Kate_Breast CancerYoung, no family history, healthy. These three thoughts circled in the back of 24 Foundation Columbia rider, Kate Nowrouki’s mind, after she was diagnosed with breast cancer at age 36.

It all began to unravel when Kate inadvertently found a lump in her breast during a self-examination. Kate immediately went to her OBGYN to check it out. Her doctor said the chances the lump was cancerous were slight since she was under the age of 40 and did not have a family history of the disease.  She insisted on getting more definitive answers and  having a mammogram, but was told that due to her age that her insurance company may not cover the cost. Fortunately, Kate’s insurance came through and the lump  ended up being benign. However, Kate was not in the clear yet. Her mammogram revealed massive cancer cells, which led to her decision to have a mastectomy.

“The whole journey has been such a positive experience overall, it gives you a whole new perspective for life,” Kate Nowrouzi said. “I learned to appreciate all the little things even more than before with my wonderful and supportive husband and two beautiful children.”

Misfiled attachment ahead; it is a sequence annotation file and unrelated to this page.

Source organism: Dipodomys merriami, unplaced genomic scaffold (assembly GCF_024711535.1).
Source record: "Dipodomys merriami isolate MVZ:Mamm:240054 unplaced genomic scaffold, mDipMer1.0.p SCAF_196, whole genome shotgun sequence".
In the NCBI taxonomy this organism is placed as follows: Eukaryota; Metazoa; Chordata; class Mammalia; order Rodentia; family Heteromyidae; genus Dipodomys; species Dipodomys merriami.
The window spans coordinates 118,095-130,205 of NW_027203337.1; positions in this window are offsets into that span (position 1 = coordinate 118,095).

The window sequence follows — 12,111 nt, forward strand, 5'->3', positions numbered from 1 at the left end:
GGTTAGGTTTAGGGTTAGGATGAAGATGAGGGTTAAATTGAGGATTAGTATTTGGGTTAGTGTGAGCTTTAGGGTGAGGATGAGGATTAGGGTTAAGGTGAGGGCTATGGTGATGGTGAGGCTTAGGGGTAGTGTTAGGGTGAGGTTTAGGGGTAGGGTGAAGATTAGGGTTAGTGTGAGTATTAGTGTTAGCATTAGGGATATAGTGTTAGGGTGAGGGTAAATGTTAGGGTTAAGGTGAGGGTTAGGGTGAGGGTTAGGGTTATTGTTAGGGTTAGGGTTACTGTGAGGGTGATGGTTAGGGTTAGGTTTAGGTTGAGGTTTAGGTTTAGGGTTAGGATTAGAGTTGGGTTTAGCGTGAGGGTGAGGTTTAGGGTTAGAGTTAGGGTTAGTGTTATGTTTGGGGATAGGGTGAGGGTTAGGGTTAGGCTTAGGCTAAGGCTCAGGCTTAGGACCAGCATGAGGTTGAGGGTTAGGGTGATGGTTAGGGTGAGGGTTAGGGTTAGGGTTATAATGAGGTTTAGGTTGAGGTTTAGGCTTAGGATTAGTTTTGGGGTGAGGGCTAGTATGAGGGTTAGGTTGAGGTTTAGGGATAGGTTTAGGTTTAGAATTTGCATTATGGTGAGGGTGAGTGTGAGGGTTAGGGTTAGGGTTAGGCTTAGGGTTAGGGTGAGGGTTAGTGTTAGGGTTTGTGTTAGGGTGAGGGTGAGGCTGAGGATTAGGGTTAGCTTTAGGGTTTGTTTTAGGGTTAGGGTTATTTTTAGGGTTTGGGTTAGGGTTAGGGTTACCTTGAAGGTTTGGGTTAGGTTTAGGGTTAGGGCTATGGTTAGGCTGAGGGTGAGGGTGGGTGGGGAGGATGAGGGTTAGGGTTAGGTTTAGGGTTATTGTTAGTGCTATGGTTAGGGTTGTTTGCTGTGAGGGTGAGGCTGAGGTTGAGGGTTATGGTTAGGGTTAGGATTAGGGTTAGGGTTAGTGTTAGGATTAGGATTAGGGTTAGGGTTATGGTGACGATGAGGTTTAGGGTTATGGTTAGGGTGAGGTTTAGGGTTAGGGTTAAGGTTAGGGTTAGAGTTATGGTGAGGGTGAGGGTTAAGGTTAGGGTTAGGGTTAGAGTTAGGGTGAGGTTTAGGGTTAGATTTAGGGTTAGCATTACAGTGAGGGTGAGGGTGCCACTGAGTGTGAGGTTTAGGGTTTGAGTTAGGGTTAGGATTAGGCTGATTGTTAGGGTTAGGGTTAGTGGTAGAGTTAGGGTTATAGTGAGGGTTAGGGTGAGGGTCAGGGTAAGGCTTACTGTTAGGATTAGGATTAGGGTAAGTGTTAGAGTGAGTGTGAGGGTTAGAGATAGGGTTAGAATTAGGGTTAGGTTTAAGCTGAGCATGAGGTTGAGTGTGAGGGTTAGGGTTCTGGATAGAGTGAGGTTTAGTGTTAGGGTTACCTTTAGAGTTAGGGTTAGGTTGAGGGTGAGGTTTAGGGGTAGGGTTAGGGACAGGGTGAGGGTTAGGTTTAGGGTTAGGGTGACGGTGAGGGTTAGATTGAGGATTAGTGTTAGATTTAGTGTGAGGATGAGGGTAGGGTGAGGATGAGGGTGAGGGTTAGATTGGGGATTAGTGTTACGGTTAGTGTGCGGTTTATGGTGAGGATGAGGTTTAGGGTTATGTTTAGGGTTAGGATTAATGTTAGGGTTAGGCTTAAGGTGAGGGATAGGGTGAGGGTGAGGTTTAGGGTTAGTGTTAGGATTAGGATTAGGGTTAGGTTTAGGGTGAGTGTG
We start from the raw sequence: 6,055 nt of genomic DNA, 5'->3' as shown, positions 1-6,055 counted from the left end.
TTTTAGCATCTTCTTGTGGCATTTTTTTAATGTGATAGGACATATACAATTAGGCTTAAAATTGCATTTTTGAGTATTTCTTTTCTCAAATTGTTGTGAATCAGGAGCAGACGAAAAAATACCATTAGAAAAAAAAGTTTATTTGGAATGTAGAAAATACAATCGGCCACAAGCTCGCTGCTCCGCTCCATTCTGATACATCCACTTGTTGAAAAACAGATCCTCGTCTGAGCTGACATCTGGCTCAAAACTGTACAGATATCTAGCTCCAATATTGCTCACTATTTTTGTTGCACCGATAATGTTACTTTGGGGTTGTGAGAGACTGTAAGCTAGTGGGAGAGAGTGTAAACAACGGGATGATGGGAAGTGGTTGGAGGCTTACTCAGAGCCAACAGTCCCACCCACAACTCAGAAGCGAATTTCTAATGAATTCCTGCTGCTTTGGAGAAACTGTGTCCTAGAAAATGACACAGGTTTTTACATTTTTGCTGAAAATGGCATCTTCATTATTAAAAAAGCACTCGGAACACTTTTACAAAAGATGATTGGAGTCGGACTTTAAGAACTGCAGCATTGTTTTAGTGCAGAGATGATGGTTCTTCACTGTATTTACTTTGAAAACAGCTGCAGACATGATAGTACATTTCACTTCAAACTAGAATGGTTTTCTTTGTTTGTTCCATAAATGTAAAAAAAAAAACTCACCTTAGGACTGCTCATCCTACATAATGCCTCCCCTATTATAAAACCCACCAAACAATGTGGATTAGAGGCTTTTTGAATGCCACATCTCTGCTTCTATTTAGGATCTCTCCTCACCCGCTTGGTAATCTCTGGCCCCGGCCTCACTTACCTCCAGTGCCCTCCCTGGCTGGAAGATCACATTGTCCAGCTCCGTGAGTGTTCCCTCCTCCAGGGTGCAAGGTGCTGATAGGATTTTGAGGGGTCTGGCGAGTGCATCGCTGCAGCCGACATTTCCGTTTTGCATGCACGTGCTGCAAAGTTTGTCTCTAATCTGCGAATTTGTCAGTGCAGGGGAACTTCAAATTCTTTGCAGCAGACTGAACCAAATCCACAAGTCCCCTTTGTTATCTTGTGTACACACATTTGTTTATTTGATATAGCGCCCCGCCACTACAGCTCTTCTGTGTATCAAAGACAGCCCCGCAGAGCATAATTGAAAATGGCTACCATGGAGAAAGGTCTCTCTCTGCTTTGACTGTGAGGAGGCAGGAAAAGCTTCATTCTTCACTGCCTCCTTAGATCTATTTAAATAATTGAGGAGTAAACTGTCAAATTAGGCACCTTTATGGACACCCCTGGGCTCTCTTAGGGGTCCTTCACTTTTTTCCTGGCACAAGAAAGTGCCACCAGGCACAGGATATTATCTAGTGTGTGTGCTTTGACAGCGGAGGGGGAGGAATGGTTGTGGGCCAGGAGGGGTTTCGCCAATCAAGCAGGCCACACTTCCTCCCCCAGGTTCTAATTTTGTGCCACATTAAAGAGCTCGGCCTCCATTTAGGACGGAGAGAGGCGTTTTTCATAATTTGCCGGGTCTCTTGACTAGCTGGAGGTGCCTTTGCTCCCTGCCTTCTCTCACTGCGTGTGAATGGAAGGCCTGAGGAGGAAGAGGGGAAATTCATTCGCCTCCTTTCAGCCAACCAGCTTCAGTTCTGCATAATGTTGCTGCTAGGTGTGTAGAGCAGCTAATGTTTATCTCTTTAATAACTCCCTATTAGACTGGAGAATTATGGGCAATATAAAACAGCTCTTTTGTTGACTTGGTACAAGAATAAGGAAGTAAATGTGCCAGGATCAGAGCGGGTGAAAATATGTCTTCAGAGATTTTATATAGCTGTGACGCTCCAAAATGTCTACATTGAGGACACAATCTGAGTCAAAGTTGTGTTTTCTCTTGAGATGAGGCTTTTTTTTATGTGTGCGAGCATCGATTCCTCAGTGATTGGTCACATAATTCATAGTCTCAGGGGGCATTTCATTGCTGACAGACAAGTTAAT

Cancer does not discriminate. Every person no matter their age, health, or family history are susceptible to cancer, but the difference as with any obstacle in life is how one reacts. For Kate, she took charge of her health and performed self-examinations that led to her early detection, which proved to be lifesaving.

“I highly encourage young women to get a mammogram, its never too early,” Kate said. “And if you have a family history, do the genetic test even if your issuance won’t pay for it. It would be the best $2,800.00  you have ever spent! Early detection can save a life. And my last message…be a little kinder today, life is too short!”

For more information on how you can help detect breast cancer early visit the American Cancer Society’s resource website.

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